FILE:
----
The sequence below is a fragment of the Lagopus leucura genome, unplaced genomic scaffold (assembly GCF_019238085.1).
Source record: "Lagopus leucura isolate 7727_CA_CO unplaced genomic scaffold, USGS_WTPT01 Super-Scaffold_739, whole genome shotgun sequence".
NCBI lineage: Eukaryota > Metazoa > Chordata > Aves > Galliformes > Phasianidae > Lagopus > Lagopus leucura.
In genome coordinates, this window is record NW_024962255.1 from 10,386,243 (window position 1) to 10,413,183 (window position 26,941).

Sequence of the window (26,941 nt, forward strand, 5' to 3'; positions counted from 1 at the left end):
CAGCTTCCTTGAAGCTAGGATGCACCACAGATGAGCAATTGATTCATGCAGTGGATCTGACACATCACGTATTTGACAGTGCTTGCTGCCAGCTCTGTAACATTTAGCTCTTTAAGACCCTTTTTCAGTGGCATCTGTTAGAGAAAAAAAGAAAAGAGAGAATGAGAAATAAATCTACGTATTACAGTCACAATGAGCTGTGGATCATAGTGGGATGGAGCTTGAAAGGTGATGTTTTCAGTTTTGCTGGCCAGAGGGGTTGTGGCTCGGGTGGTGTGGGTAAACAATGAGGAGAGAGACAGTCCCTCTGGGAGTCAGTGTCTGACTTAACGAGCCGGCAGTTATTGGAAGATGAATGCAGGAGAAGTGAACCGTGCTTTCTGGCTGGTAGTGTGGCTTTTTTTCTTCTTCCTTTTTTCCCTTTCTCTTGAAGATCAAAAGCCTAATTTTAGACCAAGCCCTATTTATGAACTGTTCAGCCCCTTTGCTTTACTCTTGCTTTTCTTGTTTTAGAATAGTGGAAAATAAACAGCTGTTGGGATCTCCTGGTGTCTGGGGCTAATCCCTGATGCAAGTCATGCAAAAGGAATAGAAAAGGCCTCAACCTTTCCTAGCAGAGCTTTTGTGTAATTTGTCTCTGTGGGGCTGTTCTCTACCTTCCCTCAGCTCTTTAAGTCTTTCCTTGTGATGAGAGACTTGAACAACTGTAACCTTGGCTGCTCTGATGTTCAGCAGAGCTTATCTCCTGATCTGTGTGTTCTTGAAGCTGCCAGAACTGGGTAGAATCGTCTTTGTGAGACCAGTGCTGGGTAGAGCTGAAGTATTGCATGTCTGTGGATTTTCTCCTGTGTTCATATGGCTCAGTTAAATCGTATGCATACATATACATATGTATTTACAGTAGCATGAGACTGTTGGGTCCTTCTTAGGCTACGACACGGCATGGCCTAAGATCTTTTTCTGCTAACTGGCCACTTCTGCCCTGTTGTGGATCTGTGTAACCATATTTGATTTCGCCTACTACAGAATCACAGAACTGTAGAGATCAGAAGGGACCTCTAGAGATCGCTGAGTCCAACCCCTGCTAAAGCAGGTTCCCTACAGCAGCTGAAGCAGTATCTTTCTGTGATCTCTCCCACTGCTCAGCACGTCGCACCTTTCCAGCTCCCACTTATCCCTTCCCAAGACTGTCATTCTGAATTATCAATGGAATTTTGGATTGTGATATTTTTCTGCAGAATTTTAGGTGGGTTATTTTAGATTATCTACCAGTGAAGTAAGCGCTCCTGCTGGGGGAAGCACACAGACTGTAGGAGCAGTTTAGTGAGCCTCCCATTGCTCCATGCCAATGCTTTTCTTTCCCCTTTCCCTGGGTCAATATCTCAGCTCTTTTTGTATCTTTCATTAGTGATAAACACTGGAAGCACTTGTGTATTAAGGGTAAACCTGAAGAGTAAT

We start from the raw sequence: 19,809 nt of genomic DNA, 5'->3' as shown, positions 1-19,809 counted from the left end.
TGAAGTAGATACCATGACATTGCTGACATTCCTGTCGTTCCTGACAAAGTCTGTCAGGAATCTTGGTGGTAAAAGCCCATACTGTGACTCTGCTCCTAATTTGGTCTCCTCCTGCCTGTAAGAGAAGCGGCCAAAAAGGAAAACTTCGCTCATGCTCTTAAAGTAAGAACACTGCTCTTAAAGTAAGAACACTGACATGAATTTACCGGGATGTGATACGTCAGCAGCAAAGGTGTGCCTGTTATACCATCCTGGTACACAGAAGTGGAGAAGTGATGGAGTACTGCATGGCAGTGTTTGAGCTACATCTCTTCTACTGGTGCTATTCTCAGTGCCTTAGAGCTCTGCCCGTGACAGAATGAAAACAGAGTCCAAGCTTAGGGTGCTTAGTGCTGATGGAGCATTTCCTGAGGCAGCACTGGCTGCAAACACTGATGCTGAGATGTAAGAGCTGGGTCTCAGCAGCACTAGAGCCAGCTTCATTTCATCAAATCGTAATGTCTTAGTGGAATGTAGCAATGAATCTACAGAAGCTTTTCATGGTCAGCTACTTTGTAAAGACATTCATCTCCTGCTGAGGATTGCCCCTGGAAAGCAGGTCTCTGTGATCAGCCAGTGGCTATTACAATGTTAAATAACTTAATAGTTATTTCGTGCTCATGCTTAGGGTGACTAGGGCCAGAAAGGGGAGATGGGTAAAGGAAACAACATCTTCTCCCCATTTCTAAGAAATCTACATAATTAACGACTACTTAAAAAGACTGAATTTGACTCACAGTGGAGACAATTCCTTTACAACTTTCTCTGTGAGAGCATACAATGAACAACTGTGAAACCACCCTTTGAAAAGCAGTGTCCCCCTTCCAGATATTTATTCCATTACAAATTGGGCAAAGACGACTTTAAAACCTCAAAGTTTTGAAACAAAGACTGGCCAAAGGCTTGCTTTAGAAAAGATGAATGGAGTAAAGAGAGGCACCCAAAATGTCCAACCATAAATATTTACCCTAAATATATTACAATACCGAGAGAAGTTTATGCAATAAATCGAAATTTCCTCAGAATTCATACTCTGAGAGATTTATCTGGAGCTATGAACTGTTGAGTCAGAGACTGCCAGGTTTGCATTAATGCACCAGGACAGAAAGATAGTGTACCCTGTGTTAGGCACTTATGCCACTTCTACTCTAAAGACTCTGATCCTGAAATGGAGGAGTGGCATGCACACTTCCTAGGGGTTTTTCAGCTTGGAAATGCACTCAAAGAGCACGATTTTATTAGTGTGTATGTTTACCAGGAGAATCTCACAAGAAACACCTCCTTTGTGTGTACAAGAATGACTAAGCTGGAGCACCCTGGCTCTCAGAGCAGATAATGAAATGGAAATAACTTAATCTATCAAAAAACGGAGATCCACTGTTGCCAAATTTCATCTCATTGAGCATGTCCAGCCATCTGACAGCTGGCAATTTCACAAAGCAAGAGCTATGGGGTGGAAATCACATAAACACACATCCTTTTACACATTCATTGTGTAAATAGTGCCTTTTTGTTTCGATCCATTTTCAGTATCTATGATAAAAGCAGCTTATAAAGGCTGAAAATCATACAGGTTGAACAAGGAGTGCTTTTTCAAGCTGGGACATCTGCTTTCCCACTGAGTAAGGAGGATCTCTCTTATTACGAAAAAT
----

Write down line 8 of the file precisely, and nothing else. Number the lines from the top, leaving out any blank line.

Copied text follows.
TGAAGTAGATACCATGACATTGCTGACATTCCTGTCGTTCCTGACAAAGTCTGTCAGGAATCTTGGTGGTAAAAGCCCATACTGTGACTCTGCTCCTAATTTGGTCTCCTCCTGCCTGTAAGAGAAGCGGCCAAAAAGGAAAACTTCGCTCATGCTCTTAAAGTAAGAACACTGCTCTTAAAGTAAGAACACTGACATGAATTTACCGGGATGTGATACGTCAGCAGCAAAGGTGTGCCTGTTATACCATCCTGGTACACAGAAGTGGAGAAGTGATGGAGTACTGCATGGCAGTGTTTGAGCTACATCTCTTCTACTGGTGCTATTCTCAGTGCCTTAGAGCTCTGCCCGTGACAGAATGAAAACAGAGTCCAAGCTTAGGGTGCTTAGTGCTGATGGAGCATTTCCTGAGGCAGCACTGGCTGCAAACACTGATGCTGAGATGTAAGAGCTGGGTCTCAGCAGCACTAGAGCCAGCTTCATTTCATCAAATCGTAATGTCTTAGTGGAATGTAGCAATGAATCTACAGAAGCTTTTCATGGTCAGCTACTTTGTAAAGACATTCATCTCCTGCTGAGGATTGCCCCTGGAAAGCAGGTCTCTGTGATCAGCCAGTGGCTATTACAATGTTAAATAACTTAATAGTTATTTCGTGCTCATGCTTAGGGTGACTAGGGCCAGAAAGGGGAGATGGGTAAAGGAAACAACATCTTCTCCCCATTTCTAAGAAATCTACATAATTAACGACTACTTAAAAAGACTGAATTTGACTCACAGTGGAGACAATTCCTTTACAACTTTCTCTGTGAGAGCATACAATGAACAACTGTGAAACCACCCTTTGAAAAGCAGTGTCCCCCTTCCAGATATTTATTCCATTACAAATTGGGCAAAGACGACTTTAAAACCTCAAAGTTTTGAAACAAAGACTGGCCAAAGGCTTGCTTTAGAAAAGATGAATGGAGTAAAGAGAGGCACCCAAAATGTCCAACCATAAATATTTACCCTAAATATATTACAATACCGAGAGAAGTTTATGCAATAAATCGAAATTTCCTCAGAATTCATACTCTGAGAGATTTATCTGGAGCTATGAACTGTTGAGTCAGAGACTGCCAGGTTTGCATTAATGCACCAGGACAGAAAGATAGTGTACCCTGTGTTAGGCACTTATGCCACTTCTACTCTAAAGACTCTGATCCTGAAATGGAGGAGTGGCATGCACACTTCCTAGGGGTTTTTCAGCTTGGAAATGCACTCAAAGAGCACGATTTTATTAGTGTGTATGTTTACCAGGAGAATCTCACAAGAAACACCTCCTTTGTGTGTACAAGAATGACTAAGCTGGAGCACCCTGGCTCTCAGAGCAGATAATGAAATGGAAATAACTTAATCTATCAAAAAACGGAGATCCACTGTTGCCAAATTTCATCTCATTGAGCATGTCCAGCCATCTGACAGCTGGCAATTTCACAAAGCAAGAGCTATGGGGTGGAAATCACATAAACACACATCCTTTTACACATTCATTGTGTAAATAGTGCCTTTTTGTTTCGATCCATTTTCAGTATCTATGATAAAAGCAGCTTATAAAGGCTGAAAATCATACAGGTTGAACAAGGAGTGCTTTTTCAAGCTGGGACATCTGCTTTCCCACTGAGTAAGGAGGATCTCTCTTATTACGAAAAAT